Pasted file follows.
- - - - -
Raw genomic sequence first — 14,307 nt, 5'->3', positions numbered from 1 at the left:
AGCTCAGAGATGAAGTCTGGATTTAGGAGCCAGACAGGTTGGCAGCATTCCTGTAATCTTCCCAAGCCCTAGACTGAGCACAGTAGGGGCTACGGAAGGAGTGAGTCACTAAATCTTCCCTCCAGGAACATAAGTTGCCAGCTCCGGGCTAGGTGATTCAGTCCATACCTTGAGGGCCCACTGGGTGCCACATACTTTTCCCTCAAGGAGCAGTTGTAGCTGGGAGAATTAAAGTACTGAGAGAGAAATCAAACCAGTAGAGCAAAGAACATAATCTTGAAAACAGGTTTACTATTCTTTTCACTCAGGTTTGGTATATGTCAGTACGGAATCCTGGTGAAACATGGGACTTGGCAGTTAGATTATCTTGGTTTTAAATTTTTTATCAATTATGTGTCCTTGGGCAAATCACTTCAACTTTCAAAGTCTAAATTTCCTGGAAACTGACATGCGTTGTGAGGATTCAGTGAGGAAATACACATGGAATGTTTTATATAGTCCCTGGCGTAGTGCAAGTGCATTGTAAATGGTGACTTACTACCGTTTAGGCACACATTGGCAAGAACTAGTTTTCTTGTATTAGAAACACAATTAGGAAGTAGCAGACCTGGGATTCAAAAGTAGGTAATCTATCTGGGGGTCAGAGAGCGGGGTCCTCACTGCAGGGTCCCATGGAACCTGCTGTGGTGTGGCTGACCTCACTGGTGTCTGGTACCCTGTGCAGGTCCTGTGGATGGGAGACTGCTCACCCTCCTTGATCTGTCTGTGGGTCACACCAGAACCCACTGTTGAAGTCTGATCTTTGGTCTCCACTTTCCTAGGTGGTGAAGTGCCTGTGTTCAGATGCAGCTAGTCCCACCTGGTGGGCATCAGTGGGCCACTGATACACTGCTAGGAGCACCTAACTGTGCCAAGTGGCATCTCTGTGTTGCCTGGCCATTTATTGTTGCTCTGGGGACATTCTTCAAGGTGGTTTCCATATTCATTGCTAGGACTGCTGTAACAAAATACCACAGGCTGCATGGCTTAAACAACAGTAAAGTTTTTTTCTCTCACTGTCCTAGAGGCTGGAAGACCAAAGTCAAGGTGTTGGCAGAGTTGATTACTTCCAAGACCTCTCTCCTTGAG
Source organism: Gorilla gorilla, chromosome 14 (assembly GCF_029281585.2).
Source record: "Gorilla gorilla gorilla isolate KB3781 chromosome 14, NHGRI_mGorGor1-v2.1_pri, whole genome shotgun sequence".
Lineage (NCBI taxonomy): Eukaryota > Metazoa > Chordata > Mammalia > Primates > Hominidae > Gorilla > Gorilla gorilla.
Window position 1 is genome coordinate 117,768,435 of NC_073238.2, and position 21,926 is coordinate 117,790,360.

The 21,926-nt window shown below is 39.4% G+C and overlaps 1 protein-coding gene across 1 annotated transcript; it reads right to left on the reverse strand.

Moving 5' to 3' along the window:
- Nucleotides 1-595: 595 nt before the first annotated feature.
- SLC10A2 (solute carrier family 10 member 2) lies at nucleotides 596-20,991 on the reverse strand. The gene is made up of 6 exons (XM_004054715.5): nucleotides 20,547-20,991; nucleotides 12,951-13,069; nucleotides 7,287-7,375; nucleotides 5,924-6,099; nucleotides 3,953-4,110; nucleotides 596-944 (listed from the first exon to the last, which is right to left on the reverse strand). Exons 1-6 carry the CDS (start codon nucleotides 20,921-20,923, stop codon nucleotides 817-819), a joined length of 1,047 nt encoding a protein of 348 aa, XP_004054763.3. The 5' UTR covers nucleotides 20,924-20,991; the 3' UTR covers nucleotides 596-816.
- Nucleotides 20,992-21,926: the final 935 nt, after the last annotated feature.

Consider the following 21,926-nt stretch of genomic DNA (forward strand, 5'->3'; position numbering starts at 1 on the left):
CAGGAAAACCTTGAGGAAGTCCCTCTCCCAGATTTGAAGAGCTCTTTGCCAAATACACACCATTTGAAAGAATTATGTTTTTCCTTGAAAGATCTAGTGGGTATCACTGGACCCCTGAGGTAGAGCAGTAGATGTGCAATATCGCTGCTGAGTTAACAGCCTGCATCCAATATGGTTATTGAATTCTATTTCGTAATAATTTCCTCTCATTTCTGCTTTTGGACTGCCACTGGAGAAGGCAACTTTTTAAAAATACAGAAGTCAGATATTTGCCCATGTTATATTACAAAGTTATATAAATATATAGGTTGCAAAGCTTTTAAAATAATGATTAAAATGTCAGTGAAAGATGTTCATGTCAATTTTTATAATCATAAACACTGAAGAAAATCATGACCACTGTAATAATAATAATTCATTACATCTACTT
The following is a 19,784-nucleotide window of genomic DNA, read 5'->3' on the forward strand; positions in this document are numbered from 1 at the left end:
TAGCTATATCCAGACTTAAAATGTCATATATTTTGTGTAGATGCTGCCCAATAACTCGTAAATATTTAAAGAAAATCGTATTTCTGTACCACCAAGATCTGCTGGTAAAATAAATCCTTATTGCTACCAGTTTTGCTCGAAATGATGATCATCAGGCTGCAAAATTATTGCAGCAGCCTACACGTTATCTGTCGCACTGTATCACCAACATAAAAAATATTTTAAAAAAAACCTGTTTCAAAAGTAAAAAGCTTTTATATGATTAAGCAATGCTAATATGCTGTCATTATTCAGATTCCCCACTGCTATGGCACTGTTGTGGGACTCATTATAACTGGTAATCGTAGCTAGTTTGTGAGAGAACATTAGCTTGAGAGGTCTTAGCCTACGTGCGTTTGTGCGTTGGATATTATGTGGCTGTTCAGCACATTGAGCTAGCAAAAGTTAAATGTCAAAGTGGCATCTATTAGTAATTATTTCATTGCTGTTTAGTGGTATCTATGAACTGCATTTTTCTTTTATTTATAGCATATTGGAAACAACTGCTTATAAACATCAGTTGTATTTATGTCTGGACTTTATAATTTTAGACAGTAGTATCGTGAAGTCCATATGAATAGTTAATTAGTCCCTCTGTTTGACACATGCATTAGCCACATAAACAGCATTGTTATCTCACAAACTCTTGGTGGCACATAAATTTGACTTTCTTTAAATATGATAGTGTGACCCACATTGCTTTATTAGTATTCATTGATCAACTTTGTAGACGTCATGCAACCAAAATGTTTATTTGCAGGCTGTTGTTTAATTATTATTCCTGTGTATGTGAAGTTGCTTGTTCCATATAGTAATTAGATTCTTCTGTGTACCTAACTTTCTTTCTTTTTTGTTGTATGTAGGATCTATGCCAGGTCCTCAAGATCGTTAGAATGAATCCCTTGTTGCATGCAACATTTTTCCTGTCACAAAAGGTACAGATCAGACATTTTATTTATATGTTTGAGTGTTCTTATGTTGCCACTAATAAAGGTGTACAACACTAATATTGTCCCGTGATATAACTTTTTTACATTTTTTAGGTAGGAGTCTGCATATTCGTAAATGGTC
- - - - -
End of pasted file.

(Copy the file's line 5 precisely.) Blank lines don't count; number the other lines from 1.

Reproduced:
Lineage (NCBI taxonomy): Eukaryota > Metazoa > Chordata > Mammalia > Primates > Hominidae > Gorilla > Gorilla gorilla.